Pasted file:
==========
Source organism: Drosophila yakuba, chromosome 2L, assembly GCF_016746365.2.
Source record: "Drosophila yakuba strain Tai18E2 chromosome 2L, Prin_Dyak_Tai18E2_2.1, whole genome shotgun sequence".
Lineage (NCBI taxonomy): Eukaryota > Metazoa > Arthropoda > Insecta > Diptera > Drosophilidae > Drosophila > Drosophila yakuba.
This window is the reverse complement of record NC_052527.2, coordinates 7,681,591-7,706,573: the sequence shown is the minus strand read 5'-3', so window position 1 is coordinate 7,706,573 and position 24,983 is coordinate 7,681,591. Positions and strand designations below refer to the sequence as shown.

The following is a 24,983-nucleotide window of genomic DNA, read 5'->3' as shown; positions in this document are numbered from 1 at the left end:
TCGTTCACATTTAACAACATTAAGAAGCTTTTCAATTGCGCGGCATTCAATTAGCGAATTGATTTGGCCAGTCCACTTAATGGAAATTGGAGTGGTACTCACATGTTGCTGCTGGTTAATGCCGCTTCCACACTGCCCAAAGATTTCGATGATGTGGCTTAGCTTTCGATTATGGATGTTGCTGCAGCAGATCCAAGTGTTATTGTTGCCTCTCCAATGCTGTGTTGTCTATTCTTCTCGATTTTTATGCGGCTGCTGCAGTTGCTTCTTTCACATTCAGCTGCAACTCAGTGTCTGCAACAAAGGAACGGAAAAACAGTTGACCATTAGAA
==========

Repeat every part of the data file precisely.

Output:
Source organism: Drosophila yakuba, chromosome 2L, assembly GCF_016746365.2.
Source record: "Drosophila yakuba strain Tai18E2 chromosome 2L, Prin_Dyak_Tai18E2_2.1, whole genome shotgun sequence".
Lineage (NCBI taxonomy): Eukaryota > Metazoa > Arthropoda > Insecta > Diptera > Drosophilidae > Drosophila > Drosophila yakuba.
This window is the reverse complement of record NC_052527.2, coordinates 7,681,591-7,706,573: the sequence shown is the minus strand read 5'-3', so window position 1 is coordinate 7,706,573 and position 24,983 is coordinate 7,681,591. Positions and strand designations below refer to the sequence as shown.

The following is a 24,983-nucleotide window of genomic DNA, read 5'->3' as shown; positions in this document are numbered from 1 at the left end:
TCGTTCACATTTAACAACATTAAGAAGCTTTTCAATTGCGCGGCATTCAATTAGCGAATTGATTTGGCCAGTCCACTTAATGGAAATTGGAGTGGTACTCACATGTTGCTGCTGGTTAATGCCGCTTCCACACTGCCCAAAGATTTCGATGATGTGGCTTAGCTTTCGATTATGGATGTTGCTGCAGCAGATCCAAGTGTTATTGTTGCCTCTCCAATGCTGTGTTGTCTATTCTTCTCGATTTTTATGCGGCTGCTGCAGTTGCTTCTTTCACATTCAGCTGCAACTCAGTGTCTGCAACAAAGGAACGGAAAAACAGTTGACCATTAGAA